On August 19, 2014, the Missouri Supreme Court overturned a summary judgment in the case of Andro Tolentino v. Starwood Hotels & Resorts Worldwide, et al., No. SC93379, ruling that a hotel chain may be liable to a non-employee plaintiff as a “joint employer” pursuant to the Missouri Minimum Wage Law (MMWL), Missouri Revised Statutes § 290.500, et seq. 2007. This ruling is a potential pitfall to individuals and businesses engaging contractors that do not comply with State and Federal law.
Individuals and businesses in Missouri looking to insulate themselves from the potential burdens of employing labor forces by contracting with other parties for these services need to be aware of their role as a potential “joint employer” for purposes of the MMWL. As the Andro case points out, contractors that do not properly comply with the provisions of the MMWL could expose these individuals and businesses to liability to the contractor’s employees if the contractor does not comply with the MMWL, even when these individuals and businesses may exercise reasonable good faith efforts themselves to comply.
The Missouri Minimum Wage Law
Plaintiff Tolentino argued that, along with his employer, Giant Labor Services Inc. (GLS), Respondents Starwood Hotels & Resorts Worldwide, Inc., and Westin Hotel Management, LP (collectively “Hotels”) were his “joint employers” requiring compliance with the MMWL. Significantly, what constitutes a “joint employer” is not defined by the MMWL.
The MMWL requires “employers” in Missouri to pay “employees” a minimum wage, all as defined by the statute. “Employers” are defined broadly in the statute as “any person acting directly or indirectly in the interest of an employer in relation to an employee.” § 290.502(4), RSMo 2007. An “employee” is defined in relevant part as any individual employed by an employer. § 290.502(3), RSMo 2007.
The Hotels contracted GLS to provide one of its hotels with housekeepers. The Hotels paid GLS $5 for every room cleaned by a GLS housekeeper. GLS then paid each of the housekeepers $3.50 per room cleaned. The contract between Hotels and GLS called for GLS to comply with applicable law.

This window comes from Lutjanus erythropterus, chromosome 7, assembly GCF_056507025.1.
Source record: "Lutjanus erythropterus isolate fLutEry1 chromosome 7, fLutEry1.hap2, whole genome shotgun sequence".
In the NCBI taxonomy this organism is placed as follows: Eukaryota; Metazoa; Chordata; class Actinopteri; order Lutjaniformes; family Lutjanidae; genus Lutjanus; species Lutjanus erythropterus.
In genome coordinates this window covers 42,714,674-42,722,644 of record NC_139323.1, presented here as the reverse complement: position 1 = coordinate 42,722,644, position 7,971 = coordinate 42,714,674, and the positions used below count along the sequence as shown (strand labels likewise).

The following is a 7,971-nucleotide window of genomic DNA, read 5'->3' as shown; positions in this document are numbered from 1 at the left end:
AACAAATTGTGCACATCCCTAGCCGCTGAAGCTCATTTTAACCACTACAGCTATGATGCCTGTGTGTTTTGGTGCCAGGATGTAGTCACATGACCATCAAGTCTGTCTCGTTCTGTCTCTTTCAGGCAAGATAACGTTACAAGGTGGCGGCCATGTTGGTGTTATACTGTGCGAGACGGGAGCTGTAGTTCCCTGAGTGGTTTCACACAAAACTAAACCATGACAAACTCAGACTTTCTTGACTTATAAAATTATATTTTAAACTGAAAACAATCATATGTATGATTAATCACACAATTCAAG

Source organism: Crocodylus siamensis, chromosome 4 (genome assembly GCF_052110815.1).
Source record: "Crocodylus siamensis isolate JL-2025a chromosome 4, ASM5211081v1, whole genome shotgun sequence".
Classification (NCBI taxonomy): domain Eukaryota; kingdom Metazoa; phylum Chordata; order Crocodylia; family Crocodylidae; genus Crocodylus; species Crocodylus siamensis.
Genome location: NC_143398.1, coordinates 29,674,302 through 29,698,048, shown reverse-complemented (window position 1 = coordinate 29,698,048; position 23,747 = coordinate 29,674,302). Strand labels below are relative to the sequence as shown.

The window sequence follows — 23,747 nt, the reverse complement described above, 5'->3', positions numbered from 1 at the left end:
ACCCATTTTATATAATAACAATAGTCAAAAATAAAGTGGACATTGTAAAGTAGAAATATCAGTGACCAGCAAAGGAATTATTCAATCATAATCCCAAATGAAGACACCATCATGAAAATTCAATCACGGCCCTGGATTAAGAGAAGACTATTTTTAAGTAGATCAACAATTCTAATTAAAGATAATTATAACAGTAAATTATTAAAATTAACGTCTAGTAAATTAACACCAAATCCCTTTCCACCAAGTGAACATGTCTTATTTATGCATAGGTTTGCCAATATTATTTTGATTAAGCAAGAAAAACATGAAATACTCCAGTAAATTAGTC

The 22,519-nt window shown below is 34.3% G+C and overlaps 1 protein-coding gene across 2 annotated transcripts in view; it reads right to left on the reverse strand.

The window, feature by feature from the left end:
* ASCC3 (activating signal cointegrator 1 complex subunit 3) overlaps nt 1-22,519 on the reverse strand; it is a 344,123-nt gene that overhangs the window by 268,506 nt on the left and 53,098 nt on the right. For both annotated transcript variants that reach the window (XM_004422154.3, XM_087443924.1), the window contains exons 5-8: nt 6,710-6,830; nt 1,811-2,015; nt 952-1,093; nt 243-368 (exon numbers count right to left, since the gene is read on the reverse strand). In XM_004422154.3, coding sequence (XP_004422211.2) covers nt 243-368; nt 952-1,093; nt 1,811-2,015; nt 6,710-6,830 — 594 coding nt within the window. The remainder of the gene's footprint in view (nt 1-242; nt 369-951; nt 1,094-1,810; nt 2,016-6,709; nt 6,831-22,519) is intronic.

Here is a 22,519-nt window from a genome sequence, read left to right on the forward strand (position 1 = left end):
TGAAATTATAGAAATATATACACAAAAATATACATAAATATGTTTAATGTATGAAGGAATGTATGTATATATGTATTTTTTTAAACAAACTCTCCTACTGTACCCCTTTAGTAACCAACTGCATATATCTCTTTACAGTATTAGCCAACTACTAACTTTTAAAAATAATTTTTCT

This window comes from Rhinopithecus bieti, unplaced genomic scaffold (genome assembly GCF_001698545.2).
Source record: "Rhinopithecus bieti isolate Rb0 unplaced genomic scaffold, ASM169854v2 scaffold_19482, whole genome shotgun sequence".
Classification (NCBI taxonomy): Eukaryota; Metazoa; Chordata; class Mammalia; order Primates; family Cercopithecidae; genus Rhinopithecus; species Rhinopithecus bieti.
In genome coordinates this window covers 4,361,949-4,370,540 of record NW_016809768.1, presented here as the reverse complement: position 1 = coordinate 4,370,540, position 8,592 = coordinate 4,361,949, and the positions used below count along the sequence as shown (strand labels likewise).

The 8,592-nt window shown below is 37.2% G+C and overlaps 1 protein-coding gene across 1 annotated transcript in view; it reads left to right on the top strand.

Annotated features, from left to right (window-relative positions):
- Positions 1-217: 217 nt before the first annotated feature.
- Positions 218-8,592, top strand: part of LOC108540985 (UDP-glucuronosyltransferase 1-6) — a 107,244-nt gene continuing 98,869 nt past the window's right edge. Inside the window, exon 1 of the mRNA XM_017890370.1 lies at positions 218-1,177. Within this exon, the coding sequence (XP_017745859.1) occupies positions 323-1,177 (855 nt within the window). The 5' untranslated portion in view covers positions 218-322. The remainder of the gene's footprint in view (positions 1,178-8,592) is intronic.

GLS was subsequently investigated by Federal law enforcement for a number of crimes. Respondent Hotels cooperated with the investigation and subsequently terminated its contract with GLS. Andro Tolentino was one of these housekeepers, working at Respondent’s hotel from February 2008 to the termination of GLS’s contract in April 2008.
During the last two-week period that he worked at the hotel, Tolentino earned $427 prior to deductions. This equaled an hourly rate of $7.76 per hour, an amount in excess of the minimum wage threshold. The decision does not discuss how the hourly rate was calculated. Tolentino’s net pay after deductions was taken by GLS for supposed “visa fees,” zeroing Tolentino’s pay and taking it below the minimum wage threshold. GLS and its principals were subsequently indicted on Federal charges, and GLS’s principals were convicted, in part upon the withholding of wages for “visa fees.” Tolentino was awarded restitution in this action of $3,150.00.
Tolentino subsequently alleged in a class-action against the Hotels filed in Jackson County, Missouri that both the Hotels and GLS were his statutory employers pursuant to the MMWL, and, as his statutory employers, had failed to comply with provisions of the MMWL by paying him based upon the number or rooms cleaned instead of on an hourly basis, and, additionally because the “visa fees” were deducted from his check.